See related report: Has Southwest Airlines lost its market disruption powers as it quietly enters Washington National?
Once all the new service ramps up, Southwest by 10-Nov-2014 will comprise 15% of the seats deployed from Washington National, compared with a stand-alone share of 1.6% for 2-Jun-2014 and a combined 4.5% share for Southwest and AirTran for that same time period.
Washington Ronald Reagan National Airport capacity by carrier (% of seats): 2-Jun-2014 to 8-Jun-2014
Washington Ronald Reagan National Airport capacity by carrier (% of seats): 10-Nov-2014 to 16-Nov-2014
Additionally, Southwest is introducing new service from Washington Dulles to San Diego and re-launching flights from Dulles to Las Vegas. Presently Dulles-Las Vegas is a route where United (Dulles’ largest carrier) holds a monopoly, but by YE2014 both Southwest and Frontier will launch service on the pairing. Las Vegas is part of a raft of new routes Frontier is launching from Dulles. Other service additions include Atlanta, Charlotte, Chicago O’ Hare, Cincinnati, Detroit, Fort Lauderdale, Fort Myers, Las Vegas, Memphis, Minneapolis, Orlando, St Augustine and St Louis.
See related report: Frontier Airlines will offer a more refined ultra low-cost (ULCC) product offering than rival Spirit
Southwest will also break United’s monopoly on flights from Dulles to San Diego, creating new pressure for the major carrier at its Dulles hub. Presently Southwest serves Chicago Midway and Denver from Dulles, so adding two leisure destinations rounds-out Southwest’s Washington portfolio, which includes BWI, where Southwest holds a 69% seat share. Baltimore is Southwest’s third largest airport by departures.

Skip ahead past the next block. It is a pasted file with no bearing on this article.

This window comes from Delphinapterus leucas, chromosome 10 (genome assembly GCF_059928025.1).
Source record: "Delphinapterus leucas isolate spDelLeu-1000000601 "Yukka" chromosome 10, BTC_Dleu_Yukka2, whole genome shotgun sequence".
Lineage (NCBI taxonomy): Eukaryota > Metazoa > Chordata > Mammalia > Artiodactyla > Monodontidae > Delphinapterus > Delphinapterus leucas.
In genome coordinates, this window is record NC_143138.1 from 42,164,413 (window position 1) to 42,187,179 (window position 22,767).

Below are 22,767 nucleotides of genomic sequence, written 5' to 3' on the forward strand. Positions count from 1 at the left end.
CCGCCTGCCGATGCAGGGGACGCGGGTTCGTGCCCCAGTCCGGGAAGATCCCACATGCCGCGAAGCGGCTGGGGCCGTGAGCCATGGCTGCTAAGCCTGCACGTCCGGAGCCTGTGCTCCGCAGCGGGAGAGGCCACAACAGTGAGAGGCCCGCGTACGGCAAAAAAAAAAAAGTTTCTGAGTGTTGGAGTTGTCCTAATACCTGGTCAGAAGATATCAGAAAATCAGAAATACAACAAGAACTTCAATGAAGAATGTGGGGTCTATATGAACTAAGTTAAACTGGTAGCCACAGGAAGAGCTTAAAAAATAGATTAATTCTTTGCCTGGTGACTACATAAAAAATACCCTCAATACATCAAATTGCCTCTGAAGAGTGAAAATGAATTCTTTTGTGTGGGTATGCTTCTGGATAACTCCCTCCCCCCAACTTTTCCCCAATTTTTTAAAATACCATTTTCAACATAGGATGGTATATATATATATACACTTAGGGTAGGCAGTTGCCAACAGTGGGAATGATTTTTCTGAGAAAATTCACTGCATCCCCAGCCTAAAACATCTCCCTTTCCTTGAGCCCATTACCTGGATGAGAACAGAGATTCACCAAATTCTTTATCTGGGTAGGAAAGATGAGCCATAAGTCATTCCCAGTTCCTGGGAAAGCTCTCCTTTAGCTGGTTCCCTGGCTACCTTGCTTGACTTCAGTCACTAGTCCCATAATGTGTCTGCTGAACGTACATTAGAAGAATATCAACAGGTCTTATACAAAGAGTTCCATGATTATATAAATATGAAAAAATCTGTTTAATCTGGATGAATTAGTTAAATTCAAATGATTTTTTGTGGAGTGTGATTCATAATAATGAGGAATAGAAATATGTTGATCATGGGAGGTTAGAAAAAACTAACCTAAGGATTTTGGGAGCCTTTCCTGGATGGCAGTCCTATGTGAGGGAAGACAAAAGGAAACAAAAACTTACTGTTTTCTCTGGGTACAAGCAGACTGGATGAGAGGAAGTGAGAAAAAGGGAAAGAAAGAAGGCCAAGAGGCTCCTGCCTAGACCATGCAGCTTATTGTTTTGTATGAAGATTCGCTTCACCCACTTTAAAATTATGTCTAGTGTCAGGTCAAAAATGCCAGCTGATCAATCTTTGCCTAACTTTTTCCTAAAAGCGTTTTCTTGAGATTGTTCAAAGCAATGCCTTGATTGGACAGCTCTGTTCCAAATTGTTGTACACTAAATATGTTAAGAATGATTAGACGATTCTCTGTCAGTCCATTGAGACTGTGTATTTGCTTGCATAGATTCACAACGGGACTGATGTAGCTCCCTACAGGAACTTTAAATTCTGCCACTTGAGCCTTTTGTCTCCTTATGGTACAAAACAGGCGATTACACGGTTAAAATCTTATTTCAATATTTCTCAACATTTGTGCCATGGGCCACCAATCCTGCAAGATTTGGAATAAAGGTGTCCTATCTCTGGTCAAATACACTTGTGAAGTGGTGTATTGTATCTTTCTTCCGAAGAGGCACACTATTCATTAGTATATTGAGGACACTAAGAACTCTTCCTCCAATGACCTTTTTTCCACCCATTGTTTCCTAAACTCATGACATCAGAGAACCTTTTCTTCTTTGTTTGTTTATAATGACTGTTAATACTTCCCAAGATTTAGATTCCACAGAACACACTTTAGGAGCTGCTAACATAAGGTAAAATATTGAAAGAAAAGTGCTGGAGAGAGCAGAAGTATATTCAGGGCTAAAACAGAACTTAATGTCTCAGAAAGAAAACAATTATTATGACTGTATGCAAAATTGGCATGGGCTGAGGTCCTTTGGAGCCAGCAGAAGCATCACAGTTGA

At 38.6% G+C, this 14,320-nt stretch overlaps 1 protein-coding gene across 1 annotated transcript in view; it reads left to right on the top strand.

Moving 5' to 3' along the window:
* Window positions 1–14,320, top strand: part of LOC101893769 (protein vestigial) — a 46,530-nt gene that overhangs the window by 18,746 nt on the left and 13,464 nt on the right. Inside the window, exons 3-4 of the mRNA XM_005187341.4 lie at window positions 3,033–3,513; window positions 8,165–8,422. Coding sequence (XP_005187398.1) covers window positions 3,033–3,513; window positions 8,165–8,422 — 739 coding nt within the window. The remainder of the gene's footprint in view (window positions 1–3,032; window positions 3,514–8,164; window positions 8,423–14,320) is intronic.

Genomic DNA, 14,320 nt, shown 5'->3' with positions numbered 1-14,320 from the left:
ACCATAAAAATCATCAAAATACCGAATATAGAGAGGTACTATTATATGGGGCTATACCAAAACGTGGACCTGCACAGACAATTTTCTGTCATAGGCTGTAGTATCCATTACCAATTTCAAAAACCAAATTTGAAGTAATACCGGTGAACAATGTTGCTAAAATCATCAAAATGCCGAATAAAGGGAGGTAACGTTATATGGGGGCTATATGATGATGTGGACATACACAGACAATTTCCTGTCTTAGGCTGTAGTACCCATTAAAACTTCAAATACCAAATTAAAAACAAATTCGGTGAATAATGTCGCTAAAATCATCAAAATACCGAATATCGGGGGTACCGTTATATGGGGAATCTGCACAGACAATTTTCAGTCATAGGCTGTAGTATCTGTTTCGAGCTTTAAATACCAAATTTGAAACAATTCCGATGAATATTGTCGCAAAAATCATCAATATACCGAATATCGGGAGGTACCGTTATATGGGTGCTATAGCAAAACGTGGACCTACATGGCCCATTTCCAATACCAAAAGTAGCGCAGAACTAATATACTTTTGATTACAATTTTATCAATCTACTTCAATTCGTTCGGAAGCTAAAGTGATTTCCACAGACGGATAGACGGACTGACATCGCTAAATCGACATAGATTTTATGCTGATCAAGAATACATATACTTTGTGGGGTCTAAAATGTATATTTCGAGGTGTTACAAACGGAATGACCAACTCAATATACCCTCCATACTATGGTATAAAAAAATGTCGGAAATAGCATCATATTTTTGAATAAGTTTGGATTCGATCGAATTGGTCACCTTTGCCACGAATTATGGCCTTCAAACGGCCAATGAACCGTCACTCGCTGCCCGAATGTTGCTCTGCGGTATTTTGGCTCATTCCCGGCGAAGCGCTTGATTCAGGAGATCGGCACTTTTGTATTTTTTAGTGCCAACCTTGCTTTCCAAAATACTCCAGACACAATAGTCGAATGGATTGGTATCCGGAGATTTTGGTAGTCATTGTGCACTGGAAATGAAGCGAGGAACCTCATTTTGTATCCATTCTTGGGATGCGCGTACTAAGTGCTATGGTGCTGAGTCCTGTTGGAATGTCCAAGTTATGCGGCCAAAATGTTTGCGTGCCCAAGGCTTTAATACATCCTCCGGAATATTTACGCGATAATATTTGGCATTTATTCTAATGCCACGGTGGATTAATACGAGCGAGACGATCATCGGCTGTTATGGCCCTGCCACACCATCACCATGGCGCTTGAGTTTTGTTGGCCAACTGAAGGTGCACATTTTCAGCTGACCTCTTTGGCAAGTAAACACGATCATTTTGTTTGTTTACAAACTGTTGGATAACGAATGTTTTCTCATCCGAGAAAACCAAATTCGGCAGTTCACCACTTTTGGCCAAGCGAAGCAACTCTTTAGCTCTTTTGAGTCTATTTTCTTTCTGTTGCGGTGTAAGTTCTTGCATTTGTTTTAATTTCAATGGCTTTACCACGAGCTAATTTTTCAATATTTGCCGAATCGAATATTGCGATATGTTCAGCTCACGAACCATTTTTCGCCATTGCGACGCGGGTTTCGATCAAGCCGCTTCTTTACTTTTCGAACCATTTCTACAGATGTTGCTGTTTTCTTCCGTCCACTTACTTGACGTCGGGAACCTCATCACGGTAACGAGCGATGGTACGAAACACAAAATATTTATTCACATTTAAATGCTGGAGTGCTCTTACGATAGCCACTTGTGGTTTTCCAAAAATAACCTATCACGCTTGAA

Southwest completes the integration of AirTran amid changing market conditions
By YE2014 Southwest will officially complete the integration with AirTran, which has included a network overhaul of AirTran that features the eventual elimination of all the Boeing 717s (and the small and largely unprofitable markets where those jets operated), the de-hubbing of Atlanta and Southwest making its international market debut by taking over AirTran’s transborder routes.
Southwest’s network moves in Dallas Love Field and elsewhere are part of its evolution in the US market place. It is the largest airline between the global network airlines – American, Delta and United – and the smaller players – Alaska, Hawaiian, JetBlue, Spirit, Frontier and Allegiant.
At one point it may have seemed as if repealing the Wright Amendment was the largest challenge Southwest needed to overcome. But ensuring its business model reflects the new realities of the US market place could prove to be an even greater obstacle.
See related report: Southwest Airlines’ paradox – strong fundamentals confronted by a challenged business model